Why it matters: This case is unique and novel in a number of ways. At the very core of the lawsuit is the idea that young people can, through the courts, force climate action that they couldn't get through Congress, the executive branch or elsewhere.

The Trump administration's plea to the high court was also unprecedented, however, so Monday's decision wasn't entirely unexpected.

Read more.

 

Happy Monday! Welcome to Overnight Energy, The Hill's roundup of the latest energy and environment news.

Please send tips and comments to Timothy Cama, tcama@thehill.com, and Miranda Green, mgreen@thehill.com. Follow us on Twitter: @Timothy_Cama, @mirandacgreen, @thehill.

 

NEW EPA HEAD DISTINGUISHES HIMSELF FROM PRUITT IN AGENCY MEMO: The new head of the Environmental Protection Agency (EPA) on Monday sent a staff-wide memo laying out steps the agency is taking to increase transparency, a move that's seen as an effort to differentiate himself from his predecessor.

Acting Administrator Andrew Wheeler wrote in a memo, obtained by The Hill, that the EPA is reaffirming "a commitment to transparency" by making his appointment calendar easily available online and ensuring the agency is available to the press. He said the media "performs a vital role in informing the public about the EPA's actions."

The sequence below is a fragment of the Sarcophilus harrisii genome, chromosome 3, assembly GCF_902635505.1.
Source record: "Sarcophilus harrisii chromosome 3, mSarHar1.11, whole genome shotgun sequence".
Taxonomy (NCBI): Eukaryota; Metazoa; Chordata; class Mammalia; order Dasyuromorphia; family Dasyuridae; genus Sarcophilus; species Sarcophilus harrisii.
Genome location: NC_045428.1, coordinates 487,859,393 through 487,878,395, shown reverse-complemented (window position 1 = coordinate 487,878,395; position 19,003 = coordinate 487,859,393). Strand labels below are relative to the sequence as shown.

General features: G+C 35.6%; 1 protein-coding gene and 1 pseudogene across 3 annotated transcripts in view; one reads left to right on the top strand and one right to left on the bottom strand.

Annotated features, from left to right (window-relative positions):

"We exist to serve the public," Wheeler wrote. "As such, the public should trust our work. We are committed to earning and maintaining the public's trust through transparency and accountability in our actions and civility and fairness in our public participation processes."

Since becoming acting administrator at the EPA, Wheeler has sought to distinguish himself from former Administrator Scott PruittEdward (Scott) Scott PruittGovernment watchdog probing EPA’s handling of Hurricane Harvey response Wheeler won’t stop America’s addiction to fossil fuels Overnight Energy: Trump rolls back methane pollution rule | EPA watchdog to step down | China puts tariffs on US gas MORE by being a more approachable leader to both the press and policy staff. Portions of the memo mark a departure from the official policy of the EPA under Pruitt, who did not make his calendar public and frequently handpicked interviews and interactions with journalists.

Wheeler's memo provides guidance to employees regarding how to talk to reporters and how to reference ongoing litigation.